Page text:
A celebration of life is exactly that. It is essentially a party that recognizes the interests, achievements, milestones, and any other significant parts of the deceased’s life. As you would imagine, they are less formal than funerals, with looser dress expectations and a schedule that loosely resembles a funeral.
Celebrations of life look like family and friend gatherings with plenty of food and drinks, with time typically allocated to sharing cherished stories and memories of the deceased. The mood of these ceremonies tends to feel much brighter and joyous than grievous.
If a celebration of life suits the deceased’s final wishes, here’s how to arrange one:
Decide where you’re going to have your celebration of life. Since this event is fairly informal, you can host it just about anywhere (within reason).
While folks may often hold the ceremony in their home or a restaurant, you can default to a large park or online video platform to make the event COVID-safe.
Relay all the necessary details to family and friends of the deceased. Getting an idea of how many guests can make it may influence where your celebration takes place.
To create some background ambience and showcase the deceased’s life through pictures, arrange a slide show. This gives guests the chance to see different phases and moments throughout your late loved one’s precious life and hear their favorite songs.
Open the floor for guests to share their favorite memory with everyone. To get the ball rolling, you can share a memory yourself. For those who don’t want to speak in front of others but still want to share a memory, you can set up a memory table. Here, guests can jot down a quick story and leave it for other family and friends to read and enjoy.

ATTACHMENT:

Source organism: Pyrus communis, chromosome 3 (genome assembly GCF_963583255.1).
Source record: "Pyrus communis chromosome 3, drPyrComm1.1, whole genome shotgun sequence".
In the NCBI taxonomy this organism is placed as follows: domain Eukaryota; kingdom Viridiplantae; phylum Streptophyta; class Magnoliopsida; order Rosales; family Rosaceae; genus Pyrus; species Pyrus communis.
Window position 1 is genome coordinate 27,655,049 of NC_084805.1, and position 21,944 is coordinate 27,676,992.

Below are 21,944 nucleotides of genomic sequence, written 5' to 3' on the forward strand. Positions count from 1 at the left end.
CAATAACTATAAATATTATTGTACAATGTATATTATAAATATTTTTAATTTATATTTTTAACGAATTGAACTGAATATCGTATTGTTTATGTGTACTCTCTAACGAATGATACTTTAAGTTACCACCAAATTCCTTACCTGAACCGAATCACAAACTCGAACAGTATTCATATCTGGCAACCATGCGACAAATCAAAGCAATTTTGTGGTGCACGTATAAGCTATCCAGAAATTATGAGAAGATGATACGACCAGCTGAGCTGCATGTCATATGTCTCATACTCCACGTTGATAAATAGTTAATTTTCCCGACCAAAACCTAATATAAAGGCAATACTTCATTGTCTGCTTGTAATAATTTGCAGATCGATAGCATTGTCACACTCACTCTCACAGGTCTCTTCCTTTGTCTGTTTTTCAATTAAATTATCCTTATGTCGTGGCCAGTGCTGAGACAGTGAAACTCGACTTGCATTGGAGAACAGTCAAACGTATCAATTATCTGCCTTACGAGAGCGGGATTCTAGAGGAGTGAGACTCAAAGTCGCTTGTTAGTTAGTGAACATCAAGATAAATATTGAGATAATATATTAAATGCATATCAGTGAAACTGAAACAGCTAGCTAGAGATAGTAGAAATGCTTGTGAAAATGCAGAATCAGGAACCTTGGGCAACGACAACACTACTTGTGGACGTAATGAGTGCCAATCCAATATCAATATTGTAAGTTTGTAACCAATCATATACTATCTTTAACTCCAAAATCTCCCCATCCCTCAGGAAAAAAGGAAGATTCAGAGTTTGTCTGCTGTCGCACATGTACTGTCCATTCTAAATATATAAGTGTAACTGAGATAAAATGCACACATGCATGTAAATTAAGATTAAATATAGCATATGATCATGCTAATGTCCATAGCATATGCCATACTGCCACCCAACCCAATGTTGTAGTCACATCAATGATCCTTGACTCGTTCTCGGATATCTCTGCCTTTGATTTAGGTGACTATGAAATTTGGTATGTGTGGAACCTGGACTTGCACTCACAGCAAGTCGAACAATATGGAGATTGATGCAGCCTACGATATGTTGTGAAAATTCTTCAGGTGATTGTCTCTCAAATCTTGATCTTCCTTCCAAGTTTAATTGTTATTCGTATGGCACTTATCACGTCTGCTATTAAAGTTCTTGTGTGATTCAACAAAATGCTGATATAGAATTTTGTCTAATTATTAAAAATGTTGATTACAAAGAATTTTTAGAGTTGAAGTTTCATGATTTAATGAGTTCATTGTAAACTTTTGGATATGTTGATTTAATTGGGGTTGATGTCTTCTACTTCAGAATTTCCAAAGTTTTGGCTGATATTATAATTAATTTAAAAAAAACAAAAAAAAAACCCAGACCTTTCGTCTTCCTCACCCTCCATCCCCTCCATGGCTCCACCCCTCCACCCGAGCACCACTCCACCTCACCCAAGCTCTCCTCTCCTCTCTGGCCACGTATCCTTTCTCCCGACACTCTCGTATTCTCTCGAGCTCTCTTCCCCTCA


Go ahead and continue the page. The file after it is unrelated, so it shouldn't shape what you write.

Emotions are sure to arise during the celebration, but it’s okay to keep the tone of the festivities joyous. Stock up on your loved one’s favorite food, drinks, and music. Encouraging guests to wear everyday attire or something that reminds them of the deceased can help ease some tension, too.
Keepsakes at a celebration of life may look different than at a funeral. You can still create custom handouts, but you may also find it appropriate to give away something of your loved ones.
If your loved one had collectible items or a plentiful library, consider redistributing the wealth to family and friends. What better way to extend an item’s shelf life than to give it to loved ones?
It can be difficult to make the decision between a funeral and a celebration of life while dealing with the grief of losing someone. Your choice should ultimately come down to what feels best suited to the nature of the deceased and what they would’ve wanted. If they appreciated tradition, you might find a funeral more fitting. If you have the time and resources, you can always experience both the sorrow of a passing and the joy of their life by doing both funeral and celebration.